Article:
Last Saturday I got outside about 6:00 a.m. Heavy rain started the previous afternoon and continued through the night, but had lightened about an hour before I went out. The air smelled freshly washed, and felt soft. The heavy overcast shifted quickly in upper altitude winds, causing “sucker holes.”
Sucker hole is a local term for holes in the cloud cover. The indication is that they “sucker” people into thinking it’s a better day than it actually is, prompting them to get out on the water to fish, or to hike, or pursue other outdoor activities. The term has always puzzled me a bit; real Southeast Alaskans are usually already out in the weather, doing whatever they want to do. We can’t wait for sunshine!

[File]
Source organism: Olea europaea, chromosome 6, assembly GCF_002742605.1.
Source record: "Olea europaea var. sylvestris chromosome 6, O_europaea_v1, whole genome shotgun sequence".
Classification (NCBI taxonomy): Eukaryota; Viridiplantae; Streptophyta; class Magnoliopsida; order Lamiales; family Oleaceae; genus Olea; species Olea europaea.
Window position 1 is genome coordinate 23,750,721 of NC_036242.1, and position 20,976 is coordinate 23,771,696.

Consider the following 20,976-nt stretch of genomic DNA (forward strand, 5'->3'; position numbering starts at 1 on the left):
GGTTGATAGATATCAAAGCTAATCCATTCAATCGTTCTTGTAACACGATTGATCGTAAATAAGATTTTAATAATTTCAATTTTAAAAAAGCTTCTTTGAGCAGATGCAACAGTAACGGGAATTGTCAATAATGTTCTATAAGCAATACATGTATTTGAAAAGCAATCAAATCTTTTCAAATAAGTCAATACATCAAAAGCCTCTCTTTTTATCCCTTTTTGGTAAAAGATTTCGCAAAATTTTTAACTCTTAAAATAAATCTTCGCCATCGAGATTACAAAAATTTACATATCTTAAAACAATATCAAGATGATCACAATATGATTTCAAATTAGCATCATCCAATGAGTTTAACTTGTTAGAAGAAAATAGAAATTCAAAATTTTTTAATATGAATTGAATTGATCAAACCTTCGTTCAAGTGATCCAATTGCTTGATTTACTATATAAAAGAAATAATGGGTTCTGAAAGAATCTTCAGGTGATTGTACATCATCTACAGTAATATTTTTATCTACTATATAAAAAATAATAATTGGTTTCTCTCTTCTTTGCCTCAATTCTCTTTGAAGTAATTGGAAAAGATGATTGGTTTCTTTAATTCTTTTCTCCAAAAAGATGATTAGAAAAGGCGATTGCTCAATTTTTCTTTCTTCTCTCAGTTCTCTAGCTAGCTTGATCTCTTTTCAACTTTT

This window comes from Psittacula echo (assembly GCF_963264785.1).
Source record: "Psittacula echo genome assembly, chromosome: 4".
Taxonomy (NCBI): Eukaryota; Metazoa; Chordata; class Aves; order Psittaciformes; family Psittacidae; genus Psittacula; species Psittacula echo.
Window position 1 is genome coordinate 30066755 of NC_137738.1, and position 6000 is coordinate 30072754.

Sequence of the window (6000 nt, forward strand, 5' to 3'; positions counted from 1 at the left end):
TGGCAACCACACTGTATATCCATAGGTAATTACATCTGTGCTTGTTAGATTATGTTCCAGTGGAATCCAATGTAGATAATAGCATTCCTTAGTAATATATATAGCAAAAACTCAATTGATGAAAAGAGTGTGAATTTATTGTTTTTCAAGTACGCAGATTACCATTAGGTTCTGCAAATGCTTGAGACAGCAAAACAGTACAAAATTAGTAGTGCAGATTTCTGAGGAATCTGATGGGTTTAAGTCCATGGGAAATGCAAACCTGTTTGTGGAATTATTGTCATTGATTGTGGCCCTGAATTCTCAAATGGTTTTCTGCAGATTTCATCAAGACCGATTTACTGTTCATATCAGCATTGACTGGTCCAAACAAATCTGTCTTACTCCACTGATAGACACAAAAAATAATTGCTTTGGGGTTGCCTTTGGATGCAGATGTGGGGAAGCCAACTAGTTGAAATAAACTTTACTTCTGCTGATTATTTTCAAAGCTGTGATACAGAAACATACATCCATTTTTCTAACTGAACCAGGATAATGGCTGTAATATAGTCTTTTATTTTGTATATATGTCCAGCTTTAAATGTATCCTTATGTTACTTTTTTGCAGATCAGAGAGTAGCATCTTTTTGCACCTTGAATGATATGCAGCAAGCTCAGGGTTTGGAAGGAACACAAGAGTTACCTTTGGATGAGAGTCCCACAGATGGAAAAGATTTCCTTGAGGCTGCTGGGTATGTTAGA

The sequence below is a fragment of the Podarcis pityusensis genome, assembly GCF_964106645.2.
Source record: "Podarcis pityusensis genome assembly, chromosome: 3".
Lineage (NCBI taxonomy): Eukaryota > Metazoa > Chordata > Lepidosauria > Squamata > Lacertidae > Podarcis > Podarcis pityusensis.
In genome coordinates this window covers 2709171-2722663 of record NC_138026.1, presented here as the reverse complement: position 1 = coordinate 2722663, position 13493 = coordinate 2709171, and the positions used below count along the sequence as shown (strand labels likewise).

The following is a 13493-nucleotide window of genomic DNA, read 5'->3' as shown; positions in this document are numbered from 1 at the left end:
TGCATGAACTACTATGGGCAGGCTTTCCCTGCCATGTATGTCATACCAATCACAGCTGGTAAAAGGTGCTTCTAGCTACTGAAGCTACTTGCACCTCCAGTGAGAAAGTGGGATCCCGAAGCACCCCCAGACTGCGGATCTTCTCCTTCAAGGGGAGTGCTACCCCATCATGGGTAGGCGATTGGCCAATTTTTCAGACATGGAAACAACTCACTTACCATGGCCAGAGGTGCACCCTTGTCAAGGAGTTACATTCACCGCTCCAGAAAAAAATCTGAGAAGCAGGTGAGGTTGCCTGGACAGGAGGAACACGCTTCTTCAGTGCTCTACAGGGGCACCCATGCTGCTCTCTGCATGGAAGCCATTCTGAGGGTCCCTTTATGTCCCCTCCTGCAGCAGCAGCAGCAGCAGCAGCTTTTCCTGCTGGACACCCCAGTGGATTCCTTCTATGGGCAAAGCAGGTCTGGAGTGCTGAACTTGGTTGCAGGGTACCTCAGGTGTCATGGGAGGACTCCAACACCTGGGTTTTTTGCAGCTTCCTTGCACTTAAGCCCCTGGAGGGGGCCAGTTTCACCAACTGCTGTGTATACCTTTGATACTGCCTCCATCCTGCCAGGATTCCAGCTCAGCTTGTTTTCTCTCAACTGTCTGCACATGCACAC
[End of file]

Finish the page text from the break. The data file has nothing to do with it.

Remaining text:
The sucker hole that caught my attention was the clear weather over the Katzehin. Ironically, this short, glacier-fed river usually has a shroud of mist over it when the weather’s clear. Sunshine there with clouds everywhere else bucked the trend.
Later that day, June 12th, the cloud cover rose until we could see the top of the Mountain With No Name. It had fresh snow at the peak!